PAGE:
• Stew two chicken thighs/beef ribs, with potatoes, carrots, onions and lentils. If you wish, cut some broccoli and spread it over the stew for additional flavor and nutrition. Put all the above and some water, spices and sauces into a slow cooker in the morning and a delicious dish of stew will be ready by evening. It costs less than RM20.

• Over the weekend, marinate for a few hours and roast two or three whole chickens (they each cost RM10) and then freeze them. When thawed, they can be served anytime as cold meats (in sandwiches or with salads) or heated up in an oven for a hot meal.

• Mix meat and rice in slow cooker — toss in your meats of choice, sausages, dried oysters, carrots, mushrooms and potatoes (RM10–15 per pot).

• Fish porridge in slow cooker — a sliced promfret, ginger, dried scallops, dried oysters and ginger (RM25 per pot).

• Chicken fillet, beef, lamb porridge, with dried cuttlefish, salted egg yolk, ginger and soaked peanuts. Serve with spring onion and Chinese parsley (RM12 per pot).

• Soups — with miso paste (RM25 for 1 kg), you only need one tablespoon for a large bowl of soup. Toss in chopped spring onion, two mashed eggs, seaweed and a pack of Japanese tofu (total RM3) — bring to boil. It takes just 10 minutes to prepare.

• Vegetable soup with anchovies. Without meat, this costs about RM5 per pot.

• A vegetable dish (RM5), immersed briefly in boiling water, topped with several dollops of olive oil and oyster sauce can make a quick snack. This can do with or without a topping of chicken fillet that’s boiled or grilled.

• Rice (RM3). Steam just enough for four as steaming is more aromatic and tender than having it cooked the conventional way.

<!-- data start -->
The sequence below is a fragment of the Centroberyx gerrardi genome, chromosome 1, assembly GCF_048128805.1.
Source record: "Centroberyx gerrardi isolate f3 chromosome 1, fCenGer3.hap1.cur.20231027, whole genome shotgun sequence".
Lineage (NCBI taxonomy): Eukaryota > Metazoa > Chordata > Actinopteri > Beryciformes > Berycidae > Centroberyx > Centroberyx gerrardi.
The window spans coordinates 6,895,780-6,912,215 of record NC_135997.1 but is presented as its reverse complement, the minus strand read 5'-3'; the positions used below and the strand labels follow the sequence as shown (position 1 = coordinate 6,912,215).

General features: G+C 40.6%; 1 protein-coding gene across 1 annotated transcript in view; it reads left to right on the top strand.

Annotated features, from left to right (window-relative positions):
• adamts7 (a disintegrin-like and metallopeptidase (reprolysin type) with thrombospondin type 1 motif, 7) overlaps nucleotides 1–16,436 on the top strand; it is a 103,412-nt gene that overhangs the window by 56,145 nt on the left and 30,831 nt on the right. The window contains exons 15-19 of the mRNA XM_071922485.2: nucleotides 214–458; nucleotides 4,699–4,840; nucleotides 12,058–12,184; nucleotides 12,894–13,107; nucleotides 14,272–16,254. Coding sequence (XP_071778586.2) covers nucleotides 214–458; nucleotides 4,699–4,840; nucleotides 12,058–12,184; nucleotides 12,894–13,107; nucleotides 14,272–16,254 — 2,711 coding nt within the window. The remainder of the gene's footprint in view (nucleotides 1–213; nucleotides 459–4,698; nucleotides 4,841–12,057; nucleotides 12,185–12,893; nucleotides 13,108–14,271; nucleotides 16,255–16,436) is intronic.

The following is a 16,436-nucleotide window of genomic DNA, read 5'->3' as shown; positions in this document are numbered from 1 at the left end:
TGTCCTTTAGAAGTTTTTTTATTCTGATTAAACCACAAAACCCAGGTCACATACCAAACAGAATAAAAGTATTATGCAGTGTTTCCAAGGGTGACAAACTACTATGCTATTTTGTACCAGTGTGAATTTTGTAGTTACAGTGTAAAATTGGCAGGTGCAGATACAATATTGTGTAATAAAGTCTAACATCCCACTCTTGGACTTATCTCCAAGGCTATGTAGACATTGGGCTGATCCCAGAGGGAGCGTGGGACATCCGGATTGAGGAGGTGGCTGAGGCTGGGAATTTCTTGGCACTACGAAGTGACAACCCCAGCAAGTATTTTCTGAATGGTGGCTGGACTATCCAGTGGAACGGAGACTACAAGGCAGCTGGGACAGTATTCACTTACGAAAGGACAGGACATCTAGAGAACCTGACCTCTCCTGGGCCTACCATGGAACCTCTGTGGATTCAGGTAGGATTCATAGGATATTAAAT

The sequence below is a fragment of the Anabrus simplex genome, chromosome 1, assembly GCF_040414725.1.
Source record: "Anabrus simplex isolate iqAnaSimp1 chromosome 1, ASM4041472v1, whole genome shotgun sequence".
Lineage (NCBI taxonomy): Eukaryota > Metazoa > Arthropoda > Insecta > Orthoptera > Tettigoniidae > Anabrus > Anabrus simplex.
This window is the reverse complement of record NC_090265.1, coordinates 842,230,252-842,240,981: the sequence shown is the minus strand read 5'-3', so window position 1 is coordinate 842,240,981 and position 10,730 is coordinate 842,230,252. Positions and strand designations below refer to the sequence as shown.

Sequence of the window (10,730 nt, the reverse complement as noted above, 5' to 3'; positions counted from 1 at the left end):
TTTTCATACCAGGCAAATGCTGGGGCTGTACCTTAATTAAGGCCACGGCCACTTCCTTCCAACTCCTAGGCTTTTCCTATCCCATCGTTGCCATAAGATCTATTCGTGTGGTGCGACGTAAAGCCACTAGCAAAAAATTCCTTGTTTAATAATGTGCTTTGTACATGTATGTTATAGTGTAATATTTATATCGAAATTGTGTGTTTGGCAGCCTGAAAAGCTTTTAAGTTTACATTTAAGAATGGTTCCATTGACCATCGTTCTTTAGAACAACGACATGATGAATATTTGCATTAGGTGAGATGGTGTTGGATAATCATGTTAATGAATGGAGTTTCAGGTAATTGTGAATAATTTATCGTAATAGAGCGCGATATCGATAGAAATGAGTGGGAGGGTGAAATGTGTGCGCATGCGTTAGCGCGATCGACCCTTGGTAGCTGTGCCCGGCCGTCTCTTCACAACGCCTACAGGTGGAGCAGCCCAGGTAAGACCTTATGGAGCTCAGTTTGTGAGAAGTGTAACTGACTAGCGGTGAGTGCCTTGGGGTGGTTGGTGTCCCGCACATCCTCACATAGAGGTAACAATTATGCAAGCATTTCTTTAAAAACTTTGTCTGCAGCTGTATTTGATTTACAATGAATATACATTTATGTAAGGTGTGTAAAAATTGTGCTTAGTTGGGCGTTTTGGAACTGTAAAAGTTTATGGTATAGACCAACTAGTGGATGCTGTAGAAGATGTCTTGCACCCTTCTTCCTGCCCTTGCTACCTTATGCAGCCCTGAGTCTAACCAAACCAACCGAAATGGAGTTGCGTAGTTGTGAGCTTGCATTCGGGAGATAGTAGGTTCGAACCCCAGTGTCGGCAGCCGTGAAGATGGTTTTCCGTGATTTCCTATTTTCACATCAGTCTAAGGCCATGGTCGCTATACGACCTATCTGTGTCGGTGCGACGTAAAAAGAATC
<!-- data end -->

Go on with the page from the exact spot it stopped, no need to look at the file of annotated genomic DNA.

• Four cuts of steak (beef or lamb). Marinate with salt, black pepper, cloves of garlic and herb such as rosemary or parsley (RM30 for four cuts of meat).

Expand the menu as you go along. Always pay attention to variety and a balanced diet by having combinations of dishes as desired.

I reckon that a working couple with two children will save at least RM1,000 every month while enjoying better health following this programme. That does not include petrol and parking fees. With the savings, they can reward themselves with a holiday every six months or buy gifts every now and then.

I recommend investing in reliable cooking equipment like the slow cooker (RM100), oven (RM1,000), turbo oven (RM300), electric air fryer (RM1,000), induction cooker (RM300), juicer (RM1,000), grill pan (RM150) and ozoniser (RM500) for washing raw foods and meats.

With some planning and simple cooking, dining at home will save us time and money. Plus it offers better nutrition for working couples and their children. Plus, it’s a luxury to eat in the comfort of our own homes and dress casually.

As J.R.R. Tolkien said, “If more of us valued food and cheer and song above hoarded gold, it would be a merrier world.”

And by the way, cleaning the crockery is easy as my recommended menu is not oily. Enjoy these quick meals!

n Chermaine Poo, winner of The Emerging Entrepreneur Women of The Year, is a chartered accountant turned actress, TV host and professional emcee who helps organisations and individuals in formulating financial decisions. Join her at www.facebook.com/ChermainePoo and www.twitter.com/ChermainePoo.

Tags / Keywords: Community, News, Lifestyle, Mind Your Money, Eating Healthy to save money, Chermaine Poo